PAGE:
I am sort of a newbie when it comes to transactions in databases, so don't have much experience with them. I am in the situation where I have a jobs table, which is a job queue, and I want to process the job. Ideally I prevent other processes from accessing a particular actively-worked-on job record, and then delete the job after it is completely handled.

The problem is, some jobs will be fully in a single transaction from start to finish, while other jobs have parts which don't need to be wrapped in a transaction. For example, say we are querying for some tags in the middle of a transaction while we are going to increment the tag usage count for a particular user (just making this up), to increase their stats. In theory, I think, I would want to do this (pseudocode):

begin transaction
tag_update_job = select * from jobs where id = x
tag_ids = select ids from tags where name in tag_update_job.tag_names
increment count for user_tag_counts_rollup for each tag_ids
delete job
commit transaction

But what I'd actually like to do is not have that select ids from tags in the transaction, since it doesn't need to be in the transaction, but it requires some transaction data as input to the query. I am using knex.js as a SQL wrapper, for PostgreSQL, and am not sure if it's possible in plain SQL to accomplish what I'm trying to accomplish: have everything be in the transaction, except fetching the tags, even though it occurs in the middle of the transaction.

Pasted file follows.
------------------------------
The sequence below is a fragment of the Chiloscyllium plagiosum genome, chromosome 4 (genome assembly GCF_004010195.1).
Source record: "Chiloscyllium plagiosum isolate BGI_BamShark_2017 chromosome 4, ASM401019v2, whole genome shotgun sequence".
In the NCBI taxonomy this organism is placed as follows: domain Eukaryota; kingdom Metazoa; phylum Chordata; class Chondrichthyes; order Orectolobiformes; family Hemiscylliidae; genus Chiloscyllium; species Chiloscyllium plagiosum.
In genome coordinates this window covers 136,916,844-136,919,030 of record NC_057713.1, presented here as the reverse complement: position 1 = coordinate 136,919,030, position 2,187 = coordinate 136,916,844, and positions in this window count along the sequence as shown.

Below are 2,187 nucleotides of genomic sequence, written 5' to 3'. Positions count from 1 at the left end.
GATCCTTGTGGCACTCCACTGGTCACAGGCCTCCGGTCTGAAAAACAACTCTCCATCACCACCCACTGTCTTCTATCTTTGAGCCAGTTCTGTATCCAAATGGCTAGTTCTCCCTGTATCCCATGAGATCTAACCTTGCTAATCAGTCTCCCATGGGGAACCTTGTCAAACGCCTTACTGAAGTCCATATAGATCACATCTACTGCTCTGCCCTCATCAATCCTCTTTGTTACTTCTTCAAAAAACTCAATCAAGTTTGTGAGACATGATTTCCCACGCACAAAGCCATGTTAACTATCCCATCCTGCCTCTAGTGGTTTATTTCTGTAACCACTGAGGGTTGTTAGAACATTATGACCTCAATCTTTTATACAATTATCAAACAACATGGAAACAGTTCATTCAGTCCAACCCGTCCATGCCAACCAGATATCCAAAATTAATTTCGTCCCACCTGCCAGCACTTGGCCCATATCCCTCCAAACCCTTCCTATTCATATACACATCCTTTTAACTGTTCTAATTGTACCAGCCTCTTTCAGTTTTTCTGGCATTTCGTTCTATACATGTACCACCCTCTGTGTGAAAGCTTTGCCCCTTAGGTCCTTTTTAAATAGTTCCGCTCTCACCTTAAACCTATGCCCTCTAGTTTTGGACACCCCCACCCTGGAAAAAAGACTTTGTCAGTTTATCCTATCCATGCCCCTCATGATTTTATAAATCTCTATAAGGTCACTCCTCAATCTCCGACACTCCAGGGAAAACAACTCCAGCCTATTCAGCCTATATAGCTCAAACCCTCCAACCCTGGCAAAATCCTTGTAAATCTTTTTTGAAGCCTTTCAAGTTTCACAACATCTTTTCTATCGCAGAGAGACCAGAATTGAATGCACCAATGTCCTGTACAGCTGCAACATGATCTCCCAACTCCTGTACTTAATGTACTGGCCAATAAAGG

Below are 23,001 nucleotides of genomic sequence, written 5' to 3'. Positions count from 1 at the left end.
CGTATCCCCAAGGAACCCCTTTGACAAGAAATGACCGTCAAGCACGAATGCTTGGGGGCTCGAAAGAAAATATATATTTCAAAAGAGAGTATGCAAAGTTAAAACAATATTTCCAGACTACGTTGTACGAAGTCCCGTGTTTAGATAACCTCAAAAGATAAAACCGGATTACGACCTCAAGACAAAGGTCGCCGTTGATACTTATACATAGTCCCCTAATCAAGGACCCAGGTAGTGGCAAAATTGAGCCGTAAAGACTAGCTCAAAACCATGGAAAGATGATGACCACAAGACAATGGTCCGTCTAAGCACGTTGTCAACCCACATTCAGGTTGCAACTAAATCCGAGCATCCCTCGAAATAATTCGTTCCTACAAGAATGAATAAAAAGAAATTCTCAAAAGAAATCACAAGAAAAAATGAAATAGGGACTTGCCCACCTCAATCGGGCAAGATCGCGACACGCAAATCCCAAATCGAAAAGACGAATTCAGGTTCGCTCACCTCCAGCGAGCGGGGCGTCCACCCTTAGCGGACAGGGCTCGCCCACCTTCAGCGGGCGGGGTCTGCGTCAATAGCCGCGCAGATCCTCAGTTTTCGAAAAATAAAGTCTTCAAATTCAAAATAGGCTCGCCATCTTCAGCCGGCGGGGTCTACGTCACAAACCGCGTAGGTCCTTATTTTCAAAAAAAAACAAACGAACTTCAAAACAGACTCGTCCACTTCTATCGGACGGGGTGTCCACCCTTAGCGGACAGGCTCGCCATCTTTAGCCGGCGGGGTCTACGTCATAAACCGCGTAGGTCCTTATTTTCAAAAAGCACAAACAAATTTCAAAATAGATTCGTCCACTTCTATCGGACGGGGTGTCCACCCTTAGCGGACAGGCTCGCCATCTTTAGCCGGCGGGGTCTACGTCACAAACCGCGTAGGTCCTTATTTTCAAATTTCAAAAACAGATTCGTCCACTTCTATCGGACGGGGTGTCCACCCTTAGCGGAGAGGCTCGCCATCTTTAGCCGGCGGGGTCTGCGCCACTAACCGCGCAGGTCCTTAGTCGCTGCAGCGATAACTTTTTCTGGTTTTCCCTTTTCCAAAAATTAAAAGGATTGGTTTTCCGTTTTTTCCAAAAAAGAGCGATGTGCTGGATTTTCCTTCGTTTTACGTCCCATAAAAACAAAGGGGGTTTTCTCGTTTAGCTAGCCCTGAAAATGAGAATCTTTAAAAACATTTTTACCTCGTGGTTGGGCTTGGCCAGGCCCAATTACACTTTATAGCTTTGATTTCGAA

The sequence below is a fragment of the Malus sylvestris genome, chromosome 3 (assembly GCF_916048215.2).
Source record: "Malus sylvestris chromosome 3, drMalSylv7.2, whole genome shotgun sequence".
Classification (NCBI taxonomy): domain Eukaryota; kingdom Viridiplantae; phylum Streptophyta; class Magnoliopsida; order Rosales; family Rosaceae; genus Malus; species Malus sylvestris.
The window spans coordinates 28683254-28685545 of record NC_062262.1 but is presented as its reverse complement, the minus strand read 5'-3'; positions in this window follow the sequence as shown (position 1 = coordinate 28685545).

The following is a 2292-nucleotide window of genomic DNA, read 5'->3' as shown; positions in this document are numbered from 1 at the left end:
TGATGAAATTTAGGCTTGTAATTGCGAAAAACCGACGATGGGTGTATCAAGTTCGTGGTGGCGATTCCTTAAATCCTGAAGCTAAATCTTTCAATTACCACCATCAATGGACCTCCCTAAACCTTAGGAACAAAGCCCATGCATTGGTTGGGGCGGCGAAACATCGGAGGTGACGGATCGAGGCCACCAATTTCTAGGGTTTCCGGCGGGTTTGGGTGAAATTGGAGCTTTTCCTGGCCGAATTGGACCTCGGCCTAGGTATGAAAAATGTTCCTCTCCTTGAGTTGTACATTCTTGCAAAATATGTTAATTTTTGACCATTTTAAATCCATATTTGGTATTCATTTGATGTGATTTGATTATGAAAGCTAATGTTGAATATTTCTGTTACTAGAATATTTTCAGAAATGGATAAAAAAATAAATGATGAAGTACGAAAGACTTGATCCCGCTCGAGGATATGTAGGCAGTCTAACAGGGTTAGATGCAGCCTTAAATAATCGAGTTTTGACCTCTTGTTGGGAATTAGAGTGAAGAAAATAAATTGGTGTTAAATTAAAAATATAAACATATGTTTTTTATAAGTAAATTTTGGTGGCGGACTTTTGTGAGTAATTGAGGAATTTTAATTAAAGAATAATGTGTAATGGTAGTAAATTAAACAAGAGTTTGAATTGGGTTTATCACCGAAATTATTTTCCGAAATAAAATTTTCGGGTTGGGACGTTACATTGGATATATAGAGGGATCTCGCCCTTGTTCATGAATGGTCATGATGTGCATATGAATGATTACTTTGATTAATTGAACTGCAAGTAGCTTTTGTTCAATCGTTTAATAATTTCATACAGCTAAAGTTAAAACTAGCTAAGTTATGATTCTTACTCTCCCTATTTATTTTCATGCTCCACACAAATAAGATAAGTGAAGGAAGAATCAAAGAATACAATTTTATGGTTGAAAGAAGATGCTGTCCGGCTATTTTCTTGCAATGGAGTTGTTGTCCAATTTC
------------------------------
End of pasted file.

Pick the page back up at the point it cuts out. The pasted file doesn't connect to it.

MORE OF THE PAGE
How can that be accomplished? Or what should I do?

  • The first three steps can be done in a single UPDATE statement.
    – user1822
    Jul 1, 2022 at 6:54

1 Answer 1


The query does not modify anything, so there is no benefit in keeping it outside the transaction. You might just as well have it be a part of the transaction, because it does not take any unpleasant locks on anything. I am not sure what you are trying to optimize here, but my advice is to leave it well alone.

What you should optimize, however, are the first two queries: that should be a single query with a join.

Your Answer

By clicking “Post Your Answer”, you agree to our terms of service and acknowledge you have read our privacy policy.

Not the answer you're looking for? Browse other questions tagged or ask your own question.